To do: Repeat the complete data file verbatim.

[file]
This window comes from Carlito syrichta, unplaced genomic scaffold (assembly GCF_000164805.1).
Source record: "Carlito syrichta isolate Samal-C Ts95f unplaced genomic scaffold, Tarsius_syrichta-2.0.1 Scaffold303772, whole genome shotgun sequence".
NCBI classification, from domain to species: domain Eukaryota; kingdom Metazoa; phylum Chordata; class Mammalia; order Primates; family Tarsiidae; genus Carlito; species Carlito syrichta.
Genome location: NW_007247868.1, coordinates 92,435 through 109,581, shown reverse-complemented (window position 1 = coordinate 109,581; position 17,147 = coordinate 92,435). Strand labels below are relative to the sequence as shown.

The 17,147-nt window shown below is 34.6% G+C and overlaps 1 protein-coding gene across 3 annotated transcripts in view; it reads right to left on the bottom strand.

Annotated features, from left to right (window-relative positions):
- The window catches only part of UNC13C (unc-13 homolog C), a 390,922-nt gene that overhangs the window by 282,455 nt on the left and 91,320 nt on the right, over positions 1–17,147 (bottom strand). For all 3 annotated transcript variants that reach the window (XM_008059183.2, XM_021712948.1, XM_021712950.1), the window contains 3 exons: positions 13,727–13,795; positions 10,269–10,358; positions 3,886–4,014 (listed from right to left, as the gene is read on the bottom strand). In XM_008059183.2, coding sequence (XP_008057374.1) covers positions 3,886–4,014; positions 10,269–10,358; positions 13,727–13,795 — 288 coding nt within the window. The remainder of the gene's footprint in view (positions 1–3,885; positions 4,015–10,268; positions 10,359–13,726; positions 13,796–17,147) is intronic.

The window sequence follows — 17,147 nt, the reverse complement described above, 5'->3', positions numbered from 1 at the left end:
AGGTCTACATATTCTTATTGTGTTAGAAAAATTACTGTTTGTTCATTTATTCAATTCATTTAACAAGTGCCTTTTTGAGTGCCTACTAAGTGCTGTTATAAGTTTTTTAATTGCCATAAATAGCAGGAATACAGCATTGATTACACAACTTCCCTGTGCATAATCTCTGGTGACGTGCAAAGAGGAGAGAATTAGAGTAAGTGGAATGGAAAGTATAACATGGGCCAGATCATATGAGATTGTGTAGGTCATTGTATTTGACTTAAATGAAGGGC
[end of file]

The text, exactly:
This window comes from Carlito syrichta, unplaced genomic scaffold (assembly GCF_000164805.1).
Source record: "Carlito syrichta isolate Samal-C Ts95f unplaced genomic scaffold, Tarsius_syrichta-2.0.1 Scaffold303772, whole genome shotgun sequence".
NCBI classification, from domain to species: domain Eukaryota; kingdom Metazoa; phylum Chordata; class Mammalia; order Primates; family Tarsiidae; genus Carlito; species Carlito syrichta.
Genome location: NW_007247868.1, coordinates 92,435 through 109,581, shown reverse-complemented (window position 1 = coordinate 109,581; position 17,147 = coordinate 92,435). Strand labels below are relative to the sequence as shown.

The 17,147-nt window shown below is 34.6% G+C and overlaps 1 protein-coding gene across 3 annotated transcripts in view; it reads right to left on the bottom strand.

Annotated features, from left to right (window-relative positions):
- The window catches only part of UNC13C (unc-13 homolog C), a 390,922-nt gene that overhangs the window by 282,455 nt on the left and 91,320 nt on the right, over positions 1–17,147 (bottom strand). For all 3 annotated transcript variants that reach the window (XM_008059183.2, XM_021712948.1, XM_021712950.1), the window contains 3 exons: positions 13,727–13,795; positions 10,269–10,358; positions 3,886–4,014 (listed from right to left, as the gene is read on the bottom strand). In XM_008059183.2, coding sequence (XP_008057374.1) covers positions 3,886–4,014; positions 10,269–10,358; positions 13,727–13,795 — 288 coding nt within the window. The remainder of the gene's footprint in view (positions 1–3,885; positions 4,015–10,268; positions 10,359–13,726; positions 13,796–17,147) is intronic.

The window sequence follows — 17,147 nt, the reverse complement described above, 5'->3', positions numbered from 1 at the left end:
AGGTCTACATATTCTTATTGTGTTAGAAAAATTACTGTTTGTTCATTTATTCAATTCATTTAACAAGTGCCTTTTTGAGTGCCTACTAAGTGCTGTTATAAGTTTTTTAATTGCCATAAATAGCAGGAATACAGCATTGATTACACAACTTCCCTGTGCATAATCTCTGGTGACGTGCAAAGAGGAGAGAATTAGAGTAAGTGGAATGGAAAGTATAACATGGGCCAGATCATATGAGATTGTGTAGGTCATTGTATTTGACTTAAATGAAGGGC